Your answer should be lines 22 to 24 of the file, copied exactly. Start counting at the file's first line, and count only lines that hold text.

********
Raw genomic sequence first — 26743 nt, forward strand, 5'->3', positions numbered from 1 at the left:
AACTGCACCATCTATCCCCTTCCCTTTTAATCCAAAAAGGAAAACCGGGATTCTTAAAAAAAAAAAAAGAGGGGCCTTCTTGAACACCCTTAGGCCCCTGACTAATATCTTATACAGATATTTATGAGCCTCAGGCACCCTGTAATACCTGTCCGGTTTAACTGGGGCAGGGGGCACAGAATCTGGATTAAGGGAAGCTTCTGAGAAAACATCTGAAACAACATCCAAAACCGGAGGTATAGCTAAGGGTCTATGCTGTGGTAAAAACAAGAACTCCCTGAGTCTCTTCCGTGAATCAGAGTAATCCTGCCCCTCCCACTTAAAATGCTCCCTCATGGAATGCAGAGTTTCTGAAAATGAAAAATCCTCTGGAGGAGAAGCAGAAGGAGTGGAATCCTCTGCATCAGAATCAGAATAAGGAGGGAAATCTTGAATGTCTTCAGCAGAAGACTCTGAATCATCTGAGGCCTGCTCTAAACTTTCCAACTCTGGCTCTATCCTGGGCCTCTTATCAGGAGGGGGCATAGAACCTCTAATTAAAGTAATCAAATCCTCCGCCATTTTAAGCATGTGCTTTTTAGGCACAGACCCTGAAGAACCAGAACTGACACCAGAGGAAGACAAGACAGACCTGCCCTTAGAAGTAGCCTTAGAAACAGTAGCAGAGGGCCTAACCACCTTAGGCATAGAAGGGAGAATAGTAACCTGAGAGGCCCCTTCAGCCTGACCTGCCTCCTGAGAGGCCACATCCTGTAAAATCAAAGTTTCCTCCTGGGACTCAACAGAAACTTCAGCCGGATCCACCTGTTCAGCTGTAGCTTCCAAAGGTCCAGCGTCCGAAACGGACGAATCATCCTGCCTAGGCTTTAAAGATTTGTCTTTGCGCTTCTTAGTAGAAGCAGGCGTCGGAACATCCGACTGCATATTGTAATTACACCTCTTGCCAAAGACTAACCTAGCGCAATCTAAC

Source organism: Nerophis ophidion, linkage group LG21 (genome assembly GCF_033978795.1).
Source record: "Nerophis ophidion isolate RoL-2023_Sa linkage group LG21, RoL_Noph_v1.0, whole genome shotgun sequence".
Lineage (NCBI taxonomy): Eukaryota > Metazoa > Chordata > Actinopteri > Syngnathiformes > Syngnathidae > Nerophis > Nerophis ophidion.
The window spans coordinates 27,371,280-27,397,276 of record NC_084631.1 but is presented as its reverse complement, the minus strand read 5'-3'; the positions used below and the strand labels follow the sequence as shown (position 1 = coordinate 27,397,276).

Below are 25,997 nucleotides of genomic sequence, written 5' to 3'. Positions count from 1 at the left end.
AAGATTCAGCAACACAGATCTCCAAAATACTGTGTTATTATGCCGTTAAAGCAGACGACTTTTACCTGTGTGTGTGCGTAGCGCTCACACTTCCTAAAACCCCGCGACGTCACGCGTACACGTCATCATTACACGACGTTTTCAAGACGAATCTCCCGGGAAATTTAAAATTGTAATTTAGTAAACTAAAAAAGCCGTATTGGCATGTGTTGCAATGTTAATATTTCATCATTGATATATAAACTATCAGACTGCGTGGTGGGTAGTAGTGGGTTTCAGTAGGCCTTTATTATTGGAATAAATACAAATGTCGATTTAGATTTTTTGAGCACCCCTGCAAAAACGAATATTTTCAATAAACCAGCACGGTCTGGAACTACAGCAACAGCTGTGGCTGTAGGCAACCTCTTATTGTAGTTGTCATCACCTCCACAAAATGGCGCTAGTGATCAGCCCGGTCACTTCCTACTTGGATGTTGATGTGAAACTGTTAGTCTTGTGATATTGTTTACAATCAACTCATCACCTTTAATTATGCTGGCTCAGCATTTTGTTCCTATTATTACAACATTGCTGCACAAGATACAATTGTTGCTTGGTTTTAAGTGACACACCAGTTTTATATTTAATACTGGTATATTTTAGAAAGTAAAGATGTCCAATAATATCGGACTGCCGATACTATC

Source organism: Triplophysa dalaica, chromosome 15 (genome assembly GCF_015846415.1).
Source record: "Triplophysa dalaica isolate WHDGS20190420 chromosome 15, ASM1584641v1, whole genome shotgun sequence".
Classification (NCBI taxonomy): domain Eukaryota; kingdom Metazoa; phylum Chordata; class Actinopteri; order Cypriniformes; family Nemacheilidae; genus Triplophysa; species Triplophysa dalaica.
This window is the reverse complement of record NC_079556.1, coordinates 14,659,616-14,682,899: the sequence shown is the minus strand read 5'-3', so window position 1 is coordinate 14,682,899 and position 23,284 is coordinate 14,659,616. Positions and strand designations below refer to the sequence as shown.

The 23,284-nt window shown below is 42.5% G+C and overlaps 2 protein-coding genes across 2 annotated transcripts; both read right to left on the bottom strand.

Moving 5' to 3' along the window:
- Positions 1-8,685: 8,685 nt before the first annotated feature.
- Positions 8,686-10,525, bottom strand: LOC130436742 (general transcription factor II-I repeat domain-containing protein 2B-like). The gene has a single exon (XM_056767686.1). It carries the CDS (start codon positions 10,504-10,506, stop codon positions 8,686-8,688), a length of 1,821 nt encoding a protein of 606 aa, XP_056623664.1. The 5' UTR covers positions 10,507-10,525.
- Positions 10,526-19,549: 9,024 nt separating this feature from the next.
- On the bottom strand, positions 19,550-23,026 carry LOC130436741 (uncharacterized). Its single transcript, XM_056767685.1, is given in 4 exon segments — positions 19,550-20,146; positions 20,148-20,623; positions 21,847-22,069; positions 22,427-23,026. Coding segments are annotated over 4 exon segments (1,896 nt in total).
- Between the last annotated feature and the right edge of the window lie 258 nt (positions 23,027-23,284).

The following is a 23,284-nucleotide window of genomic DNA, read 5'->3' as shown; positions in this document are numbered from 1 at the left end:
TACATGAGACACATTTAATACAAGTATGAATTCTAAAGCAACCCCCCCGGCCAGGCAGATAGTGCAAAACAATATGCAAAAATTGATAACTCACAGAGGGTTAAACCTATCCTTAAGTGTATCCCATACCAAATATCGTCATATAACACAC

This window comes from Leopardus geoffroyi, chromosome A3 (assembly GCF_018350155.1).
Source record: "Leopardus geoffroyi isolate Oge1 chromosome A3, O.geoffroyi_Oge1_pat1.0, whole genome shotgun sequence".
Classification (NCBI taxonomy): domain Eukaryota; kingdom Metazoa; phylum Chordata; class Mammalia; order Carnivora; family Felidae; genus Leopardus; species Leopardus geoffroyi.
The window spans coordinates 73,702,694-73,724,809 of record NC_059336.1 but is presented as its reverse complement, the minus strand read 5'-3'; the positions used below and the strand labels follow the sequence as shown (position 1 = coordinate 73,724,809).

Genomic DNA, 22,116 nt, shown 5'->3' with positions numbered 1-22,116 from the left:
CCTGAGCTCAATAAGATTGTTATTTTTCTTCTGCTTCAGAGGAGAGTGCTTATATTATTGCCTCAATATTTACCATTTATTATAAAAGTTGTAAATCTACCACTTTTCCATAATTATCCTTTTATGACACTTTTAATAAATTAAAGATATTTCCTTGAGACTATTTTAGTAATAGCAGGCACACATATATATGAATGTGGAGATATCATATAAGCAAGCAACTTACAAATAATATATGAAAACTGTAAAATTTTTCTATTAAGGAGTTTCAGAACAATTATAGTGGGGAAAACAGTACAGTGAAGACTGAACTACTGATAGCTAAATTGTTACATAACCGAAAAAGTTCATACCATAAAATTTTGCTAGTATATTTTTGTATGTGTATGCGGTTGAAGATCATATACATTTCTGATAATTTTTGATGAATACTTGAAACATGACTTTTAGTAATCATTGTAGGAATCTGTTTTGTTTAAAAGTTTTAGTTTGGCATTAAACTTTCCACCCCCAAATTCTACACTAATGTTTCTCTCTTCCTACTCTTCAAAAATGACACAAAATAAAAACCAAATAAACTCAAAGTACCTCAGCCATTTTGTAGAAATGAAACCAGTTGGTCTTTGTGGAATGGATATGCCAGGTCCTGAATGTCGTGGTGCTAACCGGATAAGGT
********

This window comes from Leopardus geoffroyi, chromosome A3 (assembly GCF_018350155.1).
Source record: "Leopardus geoffroyi isolate Oge1 chromosome A3, O.geoffroyi_Oge1_pat1.0, whole genome shotgun sequence".
Classification (NCBI taxonomy): domain Eukaryota; kingdom Metazoa; phylum Chordata; class Mammalia; order Carnivora; family Felidae; genus Leopardus; species Leopardus geoffroyi.